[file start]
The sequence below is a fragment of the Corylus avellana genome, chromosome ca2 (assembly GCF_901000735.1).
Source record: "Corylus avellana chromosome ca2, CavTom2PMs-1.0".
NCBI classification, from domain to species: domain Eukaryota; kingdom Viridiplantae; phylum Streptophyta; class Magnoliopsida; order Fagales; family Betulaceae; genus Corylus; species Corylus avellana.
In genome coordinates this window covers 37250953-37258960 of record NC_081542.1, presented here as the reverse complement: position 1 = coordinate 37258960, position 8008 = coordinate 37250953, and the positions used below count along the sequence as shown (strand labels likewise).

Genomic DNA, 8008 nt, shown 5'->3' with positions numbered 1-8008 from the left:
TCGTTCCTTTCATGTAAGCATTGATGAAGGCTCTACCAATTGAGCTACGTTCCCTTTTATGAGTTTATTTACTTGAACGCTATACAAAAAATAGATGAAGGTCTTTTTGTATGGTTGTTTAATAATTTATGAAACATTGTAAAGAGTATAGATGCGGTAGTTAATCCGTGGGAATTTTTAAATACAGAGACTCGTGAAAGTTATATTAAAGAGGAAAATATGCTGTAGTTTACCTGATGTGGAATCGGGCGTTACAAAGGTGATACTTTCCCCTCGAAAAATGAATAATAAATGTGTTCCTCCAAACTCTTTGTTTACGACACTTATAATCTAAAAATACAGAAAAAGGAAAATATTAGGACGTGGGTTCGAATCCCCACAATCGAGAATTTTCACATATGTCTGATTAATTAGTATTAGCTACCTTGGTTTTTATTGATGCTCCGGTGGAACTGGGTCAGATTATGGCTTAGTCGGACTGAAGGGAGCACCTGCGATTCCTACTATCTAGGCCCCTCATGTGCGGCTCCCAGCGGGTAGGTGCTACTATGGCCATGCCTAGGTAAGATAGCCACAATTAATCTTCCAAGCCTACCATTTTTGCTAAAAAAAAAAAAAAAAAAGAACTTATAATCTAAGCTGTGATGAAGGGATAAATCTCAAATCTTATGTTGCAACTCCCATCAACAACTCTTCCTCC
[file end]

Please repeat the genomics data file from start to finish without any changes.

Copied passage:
The sequence below is a fragment of the Corylus avellana genome, chromosome ca2 (assembly GCF_901000735.1).
Source record: "Corylus avellana chromosome ca2, CavTom2PMs-1.0".
NCBI classification, from domain to species: domain Eukaryota; kingdom Viridiplantae; phylum Streptophyta; class Magnoliopsida; order Fagales; family Betulaceae; genus Corylus; species Corylus avellana.
In genome coordinates this window covers 37250953-37258960 of record NC_081542.1, presented here as the reverse complement: position 1 = coordinate 37258960, position 8008 = coordinate 37250953, and the positions used below count along the sequence as shown (strand labels likewise).

Genomic DNA, 8008 nt, shown 5'->3' with positions numbered 1-8008 from the left:
TCGTTCCTTTCATGTAAGCATTGATGAAGGCTCTACCAATTGAGCTACGTTCCCTTTTATGAGTTTATTTACTTGAACGCTATACAAAAAATAGATGAAGGTCTTTTTGTATGGTTGTTTAATAATTTATGAAACATTGTAAAGAGTATAGATGCGGTAGTTAATCCGTGGGAATTTTTAAATACAGAGACTCGTGAAAGTTATATTAAAGAGGAAAATATGCTGTAGTTTACCTGATGTGGAATCGGGCGTTACAAAGGTGATACTTTCCCCTCGAAAAATGAATAATAAATGTGTTCCTCCAAACTCTTTGTTTACGACACTTATAATCTAAAAATACAGAAAAAGGAAAATATTAGGACGTGGGTTCGAATCCCCACAATCGAGAATTTTCACATATGTCTGATTAATTAGTATTAGCTACCTTGGTTTTTATTGATGCTCCGGTGGAACTGGGTCAGATTATGGCTTAGTCGGACTGAAGGGAGCACCTGCGATTCCTACTATCTAGGCCCCTCATGTGCGGCTCCCAGCGGGTAGGTGCTACTATGGCCATGCCTAGGTAAGATAGCCACAATTAATCTTCCAAGCCTACCATTTTTGCTAAAAAAAAAAAAAAAAAAGAACTTATAATCTAAGCTGTGATGAAGGGATAAATCTCAAATCTTATGTTGCAACTCCCATCAACAACTCTTCCTCC